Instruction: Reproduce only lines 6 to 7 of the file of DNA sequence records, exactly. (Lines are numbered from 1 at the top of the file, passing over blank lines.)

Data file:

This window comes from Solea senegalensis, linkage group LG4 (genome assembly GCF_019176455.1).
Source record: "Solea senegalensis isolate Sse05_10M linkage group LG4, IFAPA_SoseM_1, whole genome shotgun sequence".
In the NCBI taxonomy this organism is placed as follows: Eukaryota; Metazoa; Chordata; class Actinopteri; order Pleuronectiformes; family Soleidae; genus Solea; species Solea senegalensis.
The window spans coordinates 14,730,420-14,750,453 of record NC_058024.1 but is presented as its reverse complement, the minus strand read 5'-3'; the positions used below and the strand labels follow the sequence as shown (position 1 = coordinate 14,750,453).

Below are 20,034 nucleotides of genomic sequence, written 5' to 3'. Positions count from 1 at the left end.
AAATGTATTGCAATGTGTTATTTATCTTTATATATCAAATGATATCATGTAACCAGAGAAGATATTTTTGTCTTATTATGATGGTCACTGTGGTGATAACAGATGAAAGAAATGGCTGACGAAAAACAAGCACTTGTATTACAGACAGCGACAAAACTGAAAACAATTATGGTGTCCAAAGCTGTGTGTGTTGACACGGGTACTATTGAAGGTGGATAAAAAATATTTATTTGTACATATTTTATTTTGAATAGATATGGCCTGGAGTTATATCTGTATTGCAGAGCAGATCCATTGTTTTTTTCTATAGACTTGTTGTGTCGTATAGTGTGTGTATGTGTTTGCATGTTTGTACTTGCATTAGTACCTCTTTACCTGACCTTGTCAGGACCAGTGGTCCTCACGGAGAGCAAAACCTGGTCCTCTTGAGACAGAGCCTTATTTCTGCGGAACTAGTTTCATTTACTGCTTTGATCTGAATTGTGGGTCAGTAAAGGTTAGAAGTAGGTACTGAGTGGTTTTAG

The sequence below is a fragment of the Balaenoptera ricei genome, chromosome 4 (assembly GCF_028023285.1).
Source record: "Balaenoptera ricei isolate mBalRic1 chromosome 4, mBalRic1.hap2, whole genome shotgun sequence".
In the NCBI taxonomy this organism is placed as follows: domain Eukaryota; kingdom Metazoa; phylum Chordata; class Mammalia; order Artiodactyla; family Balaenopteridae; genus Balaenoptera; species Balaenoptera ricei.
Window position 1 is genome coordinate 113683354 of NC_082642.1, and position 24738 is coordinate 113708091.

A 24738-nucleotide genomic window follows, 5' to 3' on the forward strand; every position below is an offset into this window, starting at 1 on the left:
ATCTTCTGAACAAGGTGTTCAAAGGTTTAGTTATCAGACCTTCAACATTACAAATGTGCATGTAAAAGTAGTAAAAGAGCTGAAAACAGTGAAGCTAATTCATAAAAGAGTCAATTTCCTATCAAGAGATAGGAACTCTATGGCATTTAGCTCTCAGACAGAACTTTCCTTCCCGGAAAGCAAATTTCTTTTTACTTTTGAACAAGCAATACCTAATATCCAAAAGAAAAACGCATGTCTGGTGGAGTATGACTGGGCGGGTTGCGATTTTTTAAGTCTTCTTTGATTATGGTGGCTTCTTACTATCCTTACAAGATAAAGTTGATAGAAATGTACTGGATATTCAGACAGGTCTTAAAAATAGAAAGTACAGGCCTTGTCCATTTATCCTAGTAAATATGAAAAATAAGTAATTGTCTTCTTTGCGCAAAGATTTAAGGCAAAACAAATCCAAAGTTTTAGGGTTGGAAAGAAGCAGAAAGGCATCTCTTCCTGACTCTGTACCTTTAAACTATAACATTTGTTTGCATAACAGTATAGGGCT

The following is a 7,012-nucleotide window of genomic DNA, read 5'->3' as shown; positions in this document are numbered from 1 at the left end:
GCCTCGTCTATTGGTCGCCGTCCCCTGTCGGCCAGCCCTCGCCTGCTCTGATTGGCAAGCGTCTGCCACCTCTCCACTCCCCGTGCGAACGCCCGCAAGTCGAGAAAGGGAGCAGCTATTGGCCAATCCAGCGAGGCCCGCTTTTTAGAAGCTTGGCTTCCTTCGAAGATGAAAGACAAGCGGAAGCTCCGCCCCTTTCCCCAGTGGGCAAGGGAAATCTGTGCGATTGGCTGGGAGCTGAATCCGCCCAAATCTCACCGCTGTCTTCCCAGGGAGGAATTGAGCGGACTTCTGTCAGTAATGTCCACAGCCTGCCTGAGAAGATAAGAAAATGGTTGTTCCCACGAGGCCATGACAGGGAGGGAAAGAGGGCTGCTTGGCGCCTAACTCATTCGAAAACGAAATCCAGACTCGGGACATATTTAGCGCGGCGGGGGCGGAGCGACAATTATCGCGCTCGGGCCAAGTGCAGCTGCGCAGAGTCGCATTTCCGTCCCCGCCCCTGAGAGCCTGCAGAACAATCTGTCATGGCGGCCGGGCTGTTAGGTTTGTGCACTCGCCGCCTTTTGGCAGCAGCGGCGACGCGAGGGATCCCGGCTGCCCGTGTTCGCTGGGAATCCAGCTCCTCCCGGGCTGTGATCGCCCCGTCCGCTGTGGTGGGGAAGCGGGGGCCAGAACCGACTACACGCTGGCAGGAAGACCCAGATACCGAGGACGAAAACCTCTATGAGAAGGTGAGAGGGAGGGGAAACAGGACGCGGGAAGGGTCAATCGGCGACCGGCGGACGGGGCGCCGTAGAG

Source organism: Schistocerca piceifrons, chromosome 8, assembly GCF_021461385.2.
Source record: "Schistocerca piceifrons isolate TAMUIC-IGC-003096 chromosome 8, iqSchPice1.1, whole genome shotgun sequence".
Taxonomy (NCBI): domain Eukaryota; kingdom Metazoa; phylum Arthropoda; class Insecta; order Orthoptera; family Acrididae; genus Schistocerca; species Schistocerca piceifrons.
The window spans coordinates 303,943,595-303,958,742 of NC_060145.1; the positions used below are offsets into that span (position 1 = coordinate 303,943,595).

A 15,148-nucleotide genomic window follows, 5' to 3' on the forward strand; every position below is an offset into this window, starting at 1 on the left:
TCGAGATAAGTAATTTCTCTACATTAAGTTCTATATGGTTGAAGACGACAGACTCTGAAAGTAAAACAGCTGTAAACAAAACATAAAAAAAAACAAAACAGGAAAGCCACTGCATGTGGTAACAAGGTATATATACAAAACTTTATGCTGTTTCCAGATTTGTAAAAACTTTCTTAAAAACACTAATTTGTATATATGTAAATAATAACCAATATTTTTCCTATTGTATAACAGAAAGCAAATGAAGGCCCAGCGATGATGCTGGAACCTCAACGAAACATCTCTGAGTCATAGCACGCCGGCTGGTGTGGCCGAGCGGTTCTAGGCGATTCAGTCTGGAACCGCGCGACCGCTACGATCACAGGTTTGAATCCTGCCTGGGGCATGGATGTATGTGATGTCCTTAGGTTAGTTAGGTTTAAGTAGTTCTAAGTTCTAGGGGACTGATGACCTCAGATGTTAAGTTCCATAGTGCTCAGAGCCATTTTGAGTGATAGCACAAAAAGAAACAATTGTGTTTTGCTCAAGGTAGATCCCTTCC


AAATGTATTGCAATGTGTTATTTATCTTTATATATCAAATGATATCATGTAACCAGAGAAGATATTTTTGTCTTATTATGATGGTCACTGTGGTGATAACAGATGAAAGAAATGGCTGACGAAAAACAAGCACTTGTATTACAGACAGCGACAAAACTGAAAACAATTATGGTGTCCAAAGCTGTGTGTGTTGACACGGGTACTATTGAAGGTGGATAAAAAATATTTATTTGTACATATTTTATTTTGAATAGATATGGCCTGGAGTTATATCTGTATTGCAGAGCAGATCCATTGTTTTTTTCTATAGACTTGTTGTGTCGTATAGTGTGTGTATGTGTTTGCATGTTTGTACTTGCATTAGTACCTCTTTACCTGACCTTGTCAGGACCAGTGGTCCTCACGGAGAGCAAAACCTGGTCCTCTTGAGACAGAGCCTTATTTCTGCGGAACTAGTTTCATTTACTGCTTTGATCTGAATTGTGGGTCAGTAAAGGTTAGAAGTAGGTACTGAGTGGTTTTAG

The sequence below is a fragment of the Balaenoptera ricei genome, chromosome 4 (assembly GCF_028023285.1).